Hillary Huber does great narration. He is engaging and enjoyable to listen to. she provides voices for all the characters, including various accents - French, Polish etc. I do find it a little strange that all the characters are given accents except for the French-Polish Marie Curie herself, who speaks and thinks in an American accent. It might give the impression to some that she is an American in Europe, not a European herself.

The audio is straight forward, beyond Huber's great narration. No sound effects, no music. Just clean, clear, enjoyable performance.

[If you enjoy this review please check out my other reviews. I review a lot of small press and indie books - support the small guys and you may find something new you will love]

299 of 319 people found this review helpful

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Love story, not science story

I guess I expected to learn more about Curies science but instead was told a love story with very little science or discovery. Disappointed

25 of 27 people found this review helpful

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Loved this short audiobook!

I loved this short audiobook about the life of young Marie Curie in Paris. Great writing and story. It’s interesting to get a glimpse into history as well and a sense of what life was like for a brilliant woman living in a man’s world in the late 1800s. Narration was amazing.

79 of 88 people found this review helpful

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    4 out of 5 stars
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    3 out of 5 stars

too short

a lovely story about Madame Currie and the time she spent at school and her meeting of her husband Pierre Currie unfortunately its a tad too short and doesn't do well in any genre as it doesn't tell much about her life and her lifes work nor does it delve into her relationships or lack there of. nor does it jump into her romantic life either.

30 of 33 people found this review helpful

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This great scientist deserved better.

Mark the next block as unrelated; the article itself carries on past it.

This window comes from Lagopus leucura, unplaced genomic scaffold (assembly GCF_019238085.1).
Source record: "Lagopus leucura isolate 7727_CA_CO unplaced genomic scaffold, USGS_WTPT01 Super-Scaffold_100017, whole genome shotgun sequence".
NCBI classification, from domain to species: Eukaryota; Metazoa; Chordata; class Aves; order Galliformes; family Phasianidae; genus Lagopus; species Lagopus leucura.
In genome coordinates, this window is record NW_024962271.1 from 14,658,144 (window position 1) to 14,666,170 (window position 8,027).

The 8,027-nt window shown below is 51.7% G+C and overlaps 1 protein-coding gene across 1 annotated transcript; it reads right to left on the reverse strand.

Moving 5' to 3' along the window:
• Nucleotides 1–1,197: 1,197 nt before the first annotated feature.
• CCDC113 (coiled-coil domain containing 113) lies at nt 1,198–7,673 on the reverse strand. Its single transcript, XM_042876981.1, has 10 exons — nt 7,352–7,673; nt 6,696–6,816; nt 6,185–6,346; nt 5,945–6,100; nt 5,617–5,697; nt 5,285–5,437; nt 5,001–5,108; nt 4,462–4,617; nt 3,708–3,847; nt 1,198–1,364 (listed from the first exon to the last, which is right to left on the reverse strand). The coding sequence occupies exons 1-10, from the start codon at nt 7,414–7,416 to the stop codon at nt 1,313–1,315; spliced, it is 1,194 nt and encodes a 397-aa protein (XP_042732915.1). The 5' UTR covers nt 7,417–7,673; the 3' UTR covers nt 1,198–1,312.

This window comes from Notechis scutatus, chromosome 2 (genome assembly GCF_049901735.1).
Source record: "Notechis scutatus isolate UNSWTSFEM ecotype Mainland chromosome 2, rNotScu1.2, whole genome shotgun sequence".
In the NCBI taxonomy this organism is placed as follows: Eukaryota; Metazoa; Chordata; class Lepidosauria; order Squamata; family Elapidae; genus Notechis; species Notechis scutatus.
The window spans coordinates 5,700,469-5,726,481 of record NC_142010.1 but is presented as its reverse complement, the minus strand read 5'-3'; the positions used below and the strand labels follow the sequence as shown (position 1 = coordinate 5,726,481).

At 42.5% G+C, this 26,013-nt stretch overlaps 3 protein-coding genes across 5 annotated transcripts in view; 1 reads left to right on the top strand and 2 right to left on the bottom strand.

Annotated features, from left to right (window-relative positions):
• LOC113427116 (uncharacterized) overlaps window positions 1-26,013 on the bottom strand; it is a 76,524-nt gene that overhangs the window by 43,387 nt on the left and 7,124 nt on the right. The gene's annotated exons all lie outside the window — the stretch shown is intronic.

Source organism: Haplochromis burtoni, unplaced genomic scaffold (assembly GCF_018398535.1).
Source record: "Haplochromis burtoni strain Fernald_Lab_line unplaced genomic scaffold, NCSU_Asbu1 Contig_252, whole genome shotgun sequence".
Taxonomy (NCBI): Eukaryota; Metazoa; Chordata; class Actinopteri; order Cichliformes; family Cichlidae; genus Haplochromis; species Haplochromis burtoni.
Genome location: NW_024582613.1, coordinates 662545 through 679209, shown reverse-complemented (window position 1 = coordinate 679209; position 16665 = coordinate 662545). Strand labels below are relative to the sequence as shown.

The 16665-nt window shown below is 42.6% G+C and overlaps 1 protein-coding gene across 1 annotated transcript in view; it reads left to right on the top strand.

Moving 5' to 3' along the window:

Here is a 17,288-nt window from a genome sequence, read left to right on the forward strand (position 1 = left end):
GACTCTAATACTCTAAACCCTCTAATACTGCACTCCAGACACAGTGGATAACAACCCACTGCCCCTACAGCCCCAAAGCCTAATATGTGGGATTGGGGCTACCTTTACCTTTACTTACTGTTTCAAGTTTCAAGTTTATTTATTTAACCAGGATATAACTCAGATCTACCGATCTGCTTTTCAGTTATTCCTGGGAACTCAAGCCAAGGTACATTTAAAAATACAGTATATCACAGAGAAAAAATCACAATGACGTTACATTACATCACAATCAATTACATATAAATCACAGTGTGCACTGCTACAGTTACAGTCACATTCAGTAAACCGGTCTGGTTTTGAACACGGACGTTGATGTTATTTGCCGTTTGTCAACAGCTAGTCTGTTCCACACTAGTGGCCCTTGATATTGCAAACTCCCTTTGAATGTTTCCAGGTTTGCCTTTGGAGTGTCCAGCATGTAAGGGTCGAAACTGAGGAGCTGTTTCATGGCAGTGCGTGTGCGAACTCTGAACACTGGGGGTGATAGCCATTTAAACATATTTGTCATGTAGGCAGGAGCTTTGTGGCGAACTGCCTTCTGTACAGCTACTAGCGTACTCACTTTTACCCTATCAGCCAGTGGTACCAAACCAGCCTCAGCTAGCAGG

I was unaware what I was getting when I ordered this book. The narrator has this "girly" delivery which tries to project Marie Curie as a dedicated and focused scientist as well as a lovely young lady falling in love with a fellow scientist.
It doesn't work.

21 of 23 people found this review helpful

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An utter disappointment

I expected to learn something about Marie Curie and her life in the world of science. Instead I got a first-person account of her love life. Come on! That's the least interesting thing about one of the most brilliant minds in the history of science.

109 of 123 people found this review helpful

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    2 out of 5 stars
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Worth what I paid ($0)

Completely uninteresting, never engaged. I guess I was hoping for a short, inspirational biography. What I got was some kind of YA romance. The story was about her early relationship with him, and not at all about her accomplishments. Bleh.

64 of 72 people found this review helpful

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    5 out of 5 stars
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Fascinating!

It was so great I wanted much more! If only it were a full length audiobook. Bravo!

25 of 28 people found this review helpful

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    3 out of 5 stars
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Interesting

Though I enjoyed this story mostly for the historical value Marie Currie played in our scientific outcomes I found the novel reaching too far in its fictional story of the romance between Madame Currie and her husband. The story narration was good.

22 of 25 people found this review helpful

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Not a biography

I misread the description... I thought this was going to be a biography of Marie Curie and her work, but it's actually a period romance. At least it was voice acted pretty well

21 of 24 people found this review helpful